Supreme Court First Says Satyendar Jain Should Surrender, Later Agrees To Extend Interim Bail Till January 8

Awstika Das

14 Dec 2023 11:13 AM GMT

  • Supreme Court First Says Satyendar Jain Should Surrender, Later Agrees To Extend Interim Bail Till January 8

    The Supreme Court on Thursday (December 14), while hearing Aam Aadmi Party (AAP) leader Satyendar Jain's bail plea, extended until January 8 an order granting interim bail on medical grounds in May this year. A bench comprising Justices Bela M Trivedi and Satish Chandra Sharma heard the special leave petition filed by Jain, who was arrested by the Directorate of Enforcement (ED) in May...

    The Supreme Court on Thursday (December 14), while hearing Aam Aadmi Party (AAP) leader Satyendar Jain's bail plea, extended until January 8 an order granting interim bail on medical grounds in May this year.

    A bench comprising Justices Bela M Trivedi and Satish Chandra Sharma heard the special leave petition filed by Jain, who was arrested by the Directorate of Enforcement (ED) in May 2022. 

    Initially, the bench indicated that Jain would be sent back to jail. While agreeing to hear the main bail application in January, Justice Trivedi said at the outset of the hearing, "But he will have to surrender. He is also not cooperating with the trial..."

    Jain's lawyers, however, strongly protested against a cancellation of his interim bail, pointing to a fall suffered by the embattled legislator as a result of imbalance caused due to his spinal operation. ASG Raju, on the other hand, argued that the rest prescribed by doctors to treat the fifth metatarsal fracture of his left foot could be offered in jail. He also insisted that the fracture was 'quite common'. Agreeing, Justice Trivedi said, "This can happen to healthy people as well. This is a most common fracture."

    In response, Singhvi strongly objected to the law officer's suggestion to direct Jain's immediate surrender. He told the bench -

    "The heavens will not fall if this goes to January. Usually, except for extraordinary circumstances, he ought not to be asked to surrender immediately. If he must be sent back, after having suffered one year in jail and being on medical bail till recently, then so be it. This is vendetta. They want a pound of flesh."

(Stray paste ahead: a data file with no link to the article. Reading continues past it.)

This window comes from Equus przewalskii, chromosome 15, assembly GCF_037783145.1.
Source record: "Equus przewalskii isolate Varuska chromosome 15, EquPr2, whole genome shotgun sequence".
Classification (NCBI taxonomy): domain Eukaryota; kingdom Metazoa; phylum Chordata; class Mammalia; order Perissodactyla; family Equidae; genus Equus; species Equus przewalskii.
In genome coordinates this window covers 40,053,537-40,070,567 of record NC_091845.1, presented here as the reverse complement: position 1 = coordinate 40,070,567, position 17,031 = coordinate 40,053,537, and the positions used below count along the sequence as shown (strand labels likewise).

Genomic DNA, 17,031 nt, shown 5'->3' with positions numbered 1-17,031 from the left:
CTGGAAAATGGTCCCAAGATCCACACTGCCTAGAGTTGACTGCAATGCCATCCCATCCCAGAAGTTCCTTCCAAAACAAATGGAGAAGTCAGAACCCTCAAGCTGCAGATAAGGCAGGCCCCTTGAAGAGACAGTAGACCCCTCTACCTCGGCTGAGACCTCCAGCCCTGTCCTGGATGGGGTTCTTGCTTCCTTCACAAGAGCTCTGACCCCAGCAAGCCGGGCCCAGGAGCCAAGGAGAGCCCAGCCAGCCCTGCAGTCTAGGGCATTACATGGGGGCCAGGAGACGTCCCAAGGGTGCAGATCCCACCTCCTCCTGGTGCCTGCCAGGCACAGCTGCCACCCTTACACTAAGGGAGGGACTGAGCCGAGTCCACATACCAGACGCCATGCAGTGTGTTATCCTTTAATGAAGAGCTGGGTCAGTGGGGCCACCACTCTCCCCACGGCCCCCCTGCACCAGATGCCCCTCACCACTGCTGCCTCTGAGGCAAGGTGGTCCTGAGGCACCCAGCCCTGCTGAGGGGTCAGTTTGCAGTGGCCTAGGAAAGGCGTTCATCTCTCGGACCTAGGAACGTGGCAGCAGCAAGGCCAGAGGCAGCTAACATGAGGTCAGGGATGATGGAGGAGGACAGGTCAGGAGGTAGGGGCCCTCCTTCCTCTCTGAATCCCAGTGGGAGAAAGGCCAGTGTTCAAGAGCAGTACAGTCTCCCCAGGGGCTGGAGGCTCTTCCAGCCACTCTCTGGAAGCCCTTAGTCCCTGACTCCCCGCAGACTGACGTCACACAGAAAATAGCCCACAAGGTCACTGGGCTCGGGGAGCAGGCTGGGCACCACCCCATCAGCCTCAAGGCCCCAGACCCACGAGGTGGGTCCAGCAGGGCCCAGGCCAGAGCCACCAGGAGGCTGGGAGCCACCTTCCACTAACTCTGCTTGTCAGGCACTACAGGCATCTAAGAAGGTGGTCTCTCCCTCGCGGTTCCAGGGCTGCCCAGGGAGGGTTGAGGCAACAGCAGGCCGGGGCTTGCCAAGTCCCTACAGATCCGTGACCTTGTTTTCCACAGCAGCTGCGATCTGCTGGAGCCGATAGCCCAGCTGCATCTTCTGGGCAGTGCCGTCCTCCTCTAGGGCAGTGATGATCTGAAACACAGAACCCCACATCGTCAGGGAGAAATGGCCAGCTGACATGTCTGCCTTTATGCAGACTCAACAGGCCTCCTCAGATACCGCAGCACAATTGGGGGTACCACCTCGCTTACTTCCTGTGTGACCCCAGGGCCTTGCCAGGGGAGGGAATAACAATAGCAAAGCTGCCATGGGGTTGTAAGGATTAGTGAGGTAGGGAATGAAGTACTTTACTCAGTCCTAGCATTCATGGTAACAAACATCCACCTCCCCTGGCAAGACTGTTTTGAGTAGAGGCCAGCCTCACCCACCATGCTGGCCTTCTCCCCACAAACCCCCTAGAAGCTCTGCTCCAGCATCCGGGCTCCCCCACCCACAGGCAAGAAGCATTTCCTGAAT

"There's no vendetta. You are doing your duty. It's his duty to see whether the application is genuine," Justice Trivedi said, defending the additional solicitor-general against charges of vendetta. 

    The court was also informed that a total of fourteen extensions had been granted to the AAP leader, since his release on interim bail in May this year. "The last extension was on December 11," ASG Raju told the bench. Despite its initial reluctance to extend interim bail, the bench ultimately acceded to Singhvi's request, pronouncing -

    "The instant IA has been filed to bring on record subsequent records and documents by the petitioner. Learned senior counsel, Dr Abhishek Manu Singhvi, has submitted that during the course of his release on medical bail, the petitioner suffered a fall on December 9 leading to an injury. According to him, Jain has been diagnosed with a fracture of the fifth metatarsal of the left foot. He has relied upon medical papers of Vardhaman Mahavir Medical College and Safdarjung Hospital, New Delhi and prayed for a continuation of the interim bail for some more days. However, learned Additional Solicitor General SV Raju has submitted that the petitioner has been out on medical bail since May 2023 and for one reason or the other, the same has been extended. He further has submitted that the petitioner and other accused have not been cooperating with the trial court to proceed further with the trial. He has also submitted that new documents have been filed at the last minute without allowing the other side time to verify the same...Without expressing any opinion on the merits of the case, we are inclined to extend the interim order. List on January 8."

    After pronouncing the order, Justice Trivedi clarified, "The matter shall be heard peremptorily on that day."

    While Jain's interim bail was extended, the court asked co-accused Ankush Jain and Vaibhav Jain to surrender by December 27. Ankush was released on interim bail in September for four weeks on medical grounds, after being informed that his child had to undergo an urgent colon surgery. Vaibhav was released for a period of four weeks as an interim measure in August on grounds of his mother's impending spinal cord operation.

    Earlier in the day, Singhvi approached the Chief Justice of India raising an objection to the listing of Jain's petition before the bench of Justice Bela Trivedi, saying that the matter was earlier heard by Justice Bopanna.  The CJI clarified that the matter was assigned to Justice Trivedi since Justice Bopanna was unavailable due to health reasons.

    What happened so far in the case?